As someone growing up in the Information Age, I will readily admit that I have loved every moment of the advancements — mostly because they have made my schooling, my job and my overall life easier. Gone are the days of waiting for what seems hours for a computer to start up, where, once it did eventually make its way to the home screen, you could barely get anything to open because of all the viruses from your seemingly harmless downloads. Remember dial-up Internet? Many of us have been given the opportunity to access broadband these days, making all the information we could ever desire a mere click away (as opposed to minutes).
Computers used to be these insanely bulky contraptions that almost made you wonder if there were some tiny human lurking inside of them that was really doing all the dirty work. Today, I have this slip of a laptop that is so light and airy I can practically go for a run with it.
I’m also the type of person who feels overwhelmed, if not saddened by some of these advancements, too. Mostly because I feel like we are getting further and further away from nature, holed up in rooms where all we see is a screen for hours on end. This is why it is no surprise to me that, in recent news, it’s been found that computer screens are affecting our health in strange and detrimental ways.
I remember when the amount of computer screen time I clocked was measured by a 60-minute middle school class once a week, where I spent the majority of my time trying to understand the foreign thing in front of me. Then it moved to Saturday mornings at home trying to play Solitaire. Eventually, it became a bidding war between family members to get in some screen time after work and school each night, which some days gave me an hour to talk to my friends on AOL, and other times zero because I was mean to my sister and was banned from using any technology.
Today, it’s pretty intense. And not just for me. In fact, almost 90 percent of Americans are on their devices for at least two hours a day. Even more absurd is that 70 percent of us are attached to multiple screens at the same time. We live in a world ruled by digital devices like smart phones, laptops, and tablets — and it’s paying a price, with 65 percent of people reporting physical symptoms of using them. These findings come from a new survey by the Vision Council.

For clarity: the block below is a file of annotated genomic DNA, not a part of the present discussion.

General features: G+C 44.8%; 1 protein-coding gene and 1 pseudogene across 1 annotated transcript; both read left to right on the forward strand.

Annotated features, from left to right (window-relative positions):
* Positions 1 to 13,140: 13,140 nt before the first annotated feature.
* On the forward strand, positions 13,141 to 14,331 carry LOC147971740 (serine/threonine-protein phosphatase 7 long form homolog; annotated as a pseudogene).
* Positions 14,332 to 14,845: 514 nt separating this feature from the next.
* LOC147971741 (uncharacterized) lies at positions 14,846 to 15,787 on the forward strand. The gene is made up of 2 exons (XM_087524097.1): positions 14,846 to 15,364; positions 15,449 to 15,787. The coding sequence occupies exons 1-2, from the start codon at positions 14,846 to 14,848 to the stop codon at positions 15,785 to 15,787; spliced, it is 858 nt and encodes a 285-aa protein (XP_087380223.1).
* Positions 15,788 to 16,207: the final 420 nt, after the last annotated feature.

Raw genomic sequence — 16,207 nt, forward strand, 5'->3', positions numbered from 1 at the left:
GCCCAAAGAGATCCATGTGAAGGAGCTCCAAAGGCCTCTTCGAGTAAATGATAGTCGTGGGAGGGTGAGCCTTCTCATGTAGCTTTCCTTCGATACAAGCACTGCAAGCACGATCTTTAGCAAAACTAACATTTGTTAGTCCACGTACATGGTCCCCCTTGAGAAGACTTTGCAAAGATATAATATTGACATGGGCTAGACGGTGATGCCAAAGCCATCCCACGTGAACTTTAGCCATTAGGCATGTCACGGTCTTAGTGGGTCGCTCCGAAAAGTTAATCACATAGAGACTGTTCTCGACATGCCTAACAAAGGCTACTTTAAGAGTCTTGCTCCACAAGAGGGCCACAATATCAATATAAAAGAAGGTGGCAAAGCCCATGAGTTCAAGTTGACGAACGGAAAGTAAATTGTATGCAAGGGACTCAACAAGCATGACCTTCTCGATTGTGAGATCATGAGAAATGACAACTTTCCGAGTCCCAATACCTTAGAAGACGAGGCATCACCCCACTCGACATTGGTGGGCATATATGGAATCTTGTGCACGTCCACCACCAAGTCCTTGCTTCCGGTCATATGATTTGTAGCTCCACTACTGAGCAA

The survey, which polled more than 10,000 adults, discovered an alarming amount of side effects, including digital eye strain, which is most prominent in people in their twenties. Justin Bazan, who is an optometrist and medical adviser to The Vision Council, explained, “What we’re finding is that Millennials especially are very comfortable working on multiple screens and multiple devices.”
There’s even a name for it: Computer Vision Syndrome (CVS), which the American Optometric Association (AOA) defines as: “the complex of eye and vision problems related to near work which are experienced during, or related to, computer use.”
Here’s a look at some of the symptoms:
Dry, Irritated Eyes
What happens when you have a staring contest? Your eyes experience a burning sensation that you fight off for as long as you can before one of you eventually gives in and blinks. Clocking extensive amounts of screen time is much like this. You blink much less frequently when you’re staring at your digital device due to the distance (eight to 12 inches) between your eyes and your screen. When you blink less, the eye surface dries out and experiences irritation.
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“The screen should be at or just beyond an arm’s length away (about 20 to 26 inches) to give the eyes a comfortable focusing distance,” notes the Scheie Eye Institute at Penn Medical Center.
Blue light has been at the forefront of the controversy surrounding our affection for staring at screens. Similar to UV light, studies have found that it can wreak havoc on your retinal cells, which are responsible for producing our vision.
Headaches can be uncomfortable and sometimes entirely intolerable. But often times, they can also be avoidable by taking care of our wellbeing. They’re thought to be a symptom of CVS due to the brightness and contrast of the monitor, which can produce an indirect glare that strains the eyes.
Neck Or Back Pain
From the time we’re kids to the time we’re taking up yoga classes, we’re being told to elongate our spines, since many of us have a nasty habit of hunching over. The reason it’s so important to be upright is because our spines aren’t meant for such a curvature, and the result of habitual hunching can cause neck and back pain. When we’re sitting at our computer desk, we’re often slumping as a result of the direction of our eyes, which is downward.
Limit your screen time is an obvious one. This includes TV’s, cell phones, tablets and computers.
Especially later in the day, use programs like f.lux to block the blue light coming from your screen. This not only helps your eyes but also helps you sleep by telling your brain later in the day that “it’s not day time.” Blue light from our screens tell our brains it’s day time even when it’s not, making it harder for us to produce chemicals that help us sleep.
Take regular breaks and avoid looking at things on screens that are constantly straining your view. You will notice you squint when looking at these things.
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